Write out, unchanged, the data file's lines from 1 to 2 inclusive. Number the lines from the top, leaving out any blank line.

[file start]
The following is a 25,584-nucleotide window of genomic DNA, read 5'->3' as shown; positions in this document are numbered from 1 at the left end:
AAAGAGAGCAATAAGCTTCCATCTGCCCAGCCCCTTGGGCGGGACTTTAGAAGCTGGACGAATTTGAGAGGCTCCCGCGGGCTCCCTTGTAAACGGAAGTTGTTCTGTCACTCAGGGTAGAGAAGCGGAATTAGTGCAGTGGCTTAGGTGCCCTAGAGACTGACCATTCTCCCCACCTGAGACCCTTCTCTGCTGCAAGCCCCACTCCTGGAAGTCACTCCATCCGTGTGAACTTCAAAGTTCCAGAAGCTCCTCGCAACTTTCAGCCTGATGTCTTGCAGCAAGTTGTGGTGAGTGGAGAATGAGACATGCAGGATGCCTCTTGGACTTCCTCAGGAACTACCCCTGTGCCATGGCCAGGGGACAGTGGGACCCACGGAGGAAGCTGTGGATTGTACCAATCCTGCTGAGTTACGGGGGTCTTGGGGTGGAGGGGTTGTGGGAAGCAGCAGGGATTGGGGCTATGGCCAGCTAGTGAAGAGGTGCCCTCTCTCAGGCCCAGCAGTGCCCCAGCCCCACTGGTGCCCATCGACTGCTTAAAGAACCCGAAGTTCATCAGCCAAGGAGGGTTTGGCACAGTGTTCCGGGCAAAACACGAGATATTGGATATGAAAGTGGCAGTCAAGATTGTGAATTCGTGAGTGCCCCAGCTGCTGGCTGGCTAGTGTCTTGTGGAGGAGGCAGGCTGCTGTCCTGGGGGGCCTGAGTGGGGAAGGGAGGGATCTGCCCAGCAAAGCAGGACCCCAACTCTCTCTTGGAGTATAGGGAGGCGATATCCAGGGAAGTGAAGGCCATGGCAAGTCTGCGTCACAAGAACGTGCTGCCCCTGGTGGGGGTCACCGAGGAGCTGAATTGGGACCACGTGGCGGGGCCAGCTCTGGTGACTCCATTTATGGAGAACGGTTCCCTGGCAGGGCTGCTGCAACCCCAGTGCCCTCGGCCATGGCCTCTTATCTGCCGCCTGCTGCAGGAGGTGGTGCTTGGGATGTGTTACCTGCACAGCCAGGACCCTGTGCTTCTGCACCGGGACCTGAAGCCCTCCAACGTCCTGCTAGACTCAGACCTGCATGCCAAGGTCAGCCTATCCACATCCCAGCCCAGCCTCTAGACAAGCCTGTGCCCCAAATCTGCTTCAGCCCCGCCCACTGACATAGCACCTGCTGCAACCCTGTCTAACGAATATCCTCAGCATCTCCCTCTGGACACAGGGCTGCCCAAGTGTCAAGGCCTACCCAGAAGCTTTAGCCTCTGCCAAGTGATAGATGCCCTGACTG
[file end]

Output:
The following is a 25,584-nucleotide window of genomic DNA, read 5'->3' as shown; positions in this document are numbered from 1 at the left end:
AAAGAGAGCAATAAGCTTCCATCTGCCCAGCCCCTTGGGCGGGACTTTAGAAGCTGGACGAATTTGAGAGGCTCCCGCGGGCTCCCTTGTAAACGGAAGTTGTTCTGTCACTCAGGGTAGAGAAGCGGAATTAGTGCAGTGGCTTAGGTGCCCTAGAGACTGACCATTCTCCCCACCTGAGACCCTTCTCTGCTGCAAGCCCCACTCCTGGAAGTCACTCCATCCGTGTGAACTTCAAAGTTCCAGAAGCTCCTCGCAACTTTCAGCCTGATGTCTTGCAGCAAGTTGTGGTGAGTGGAGAATGAGACATGCAGGATGCCTCTTGGACTTCCTCAGGAACTACCCCTGTGCCATGGCCAGGGGACAGTGGGACCCACGGAGGAAGCTGTGGATTGTACCAATCCTGCTGAGTTACGGGGGTCTTGGGGTGGAGGGGTTGTGGGAAGCAGCAGGGATTGGGGCTATGGCCAGCTAGTGAAGAGGTGCCCTCTCTCAGGCCCAGCAGTGCCCCAGCCCCACTGGTGCCCATCGACTGCTTAAAGAACCCGAAGTTCATCAGCCAAGGAGGGTTTGGCACAGTGTTCCGGGCAAAACACGAGATATTGGATATGAAAGTGGCAGTCAAGATTGTGAATTCGTGAGTGCCCCAGCTGCTGGCTGGCTAGTGTCTTGTGGAGGAGGCAGGCTGCTGTCCTGGGGGGCCTGAGTGGGGAAGGGAGGGATCTGCCCAGCAAAGCAGGACCCCAACTCTCTCTTGGAGTATAGGGAGGCGATATCCAGGGAAGTGAAGGCCATGGCAAGTCTGCGTCACAAGAACGTGCTGCCCCTGGTGGGGGTCACCGAGGAGCTGAATTGGGACCACGTGGCGGGGCCAGCTCTGGTGACTCCATTTATGGAGAACGGTTCCCTGGCAGGGCTGCTGCAACCCCAGTGCCCTCGGCCATGGCCTCTTATCTGCCGCCTGCTGCAGGAGGTGGTGCTTGGGATGTGTTACCTGCACAGCCAGGACCCTGTGCTTCTGCACCGGGACCTGAAGCCCTCCAACGTCCTGCTAGACTCAGACCTGCATGCCAAGGTCAGCCTATCCACATCCCAGCCCAGCCTCTAGACAAGCCTGTGCCCCAAATCTGCTTCAGCCCCGCCCACTGACATAGCACCTGCTGCAACCCTGTCTAACGAATATCCTCAGCATCTCCCTCTGGACACAGGGCTGCCCAAGTGTCAAGGCCTACCCAGAAGCTTTAGCCTCTGCCAAGTGATAGATGCCCTGACTG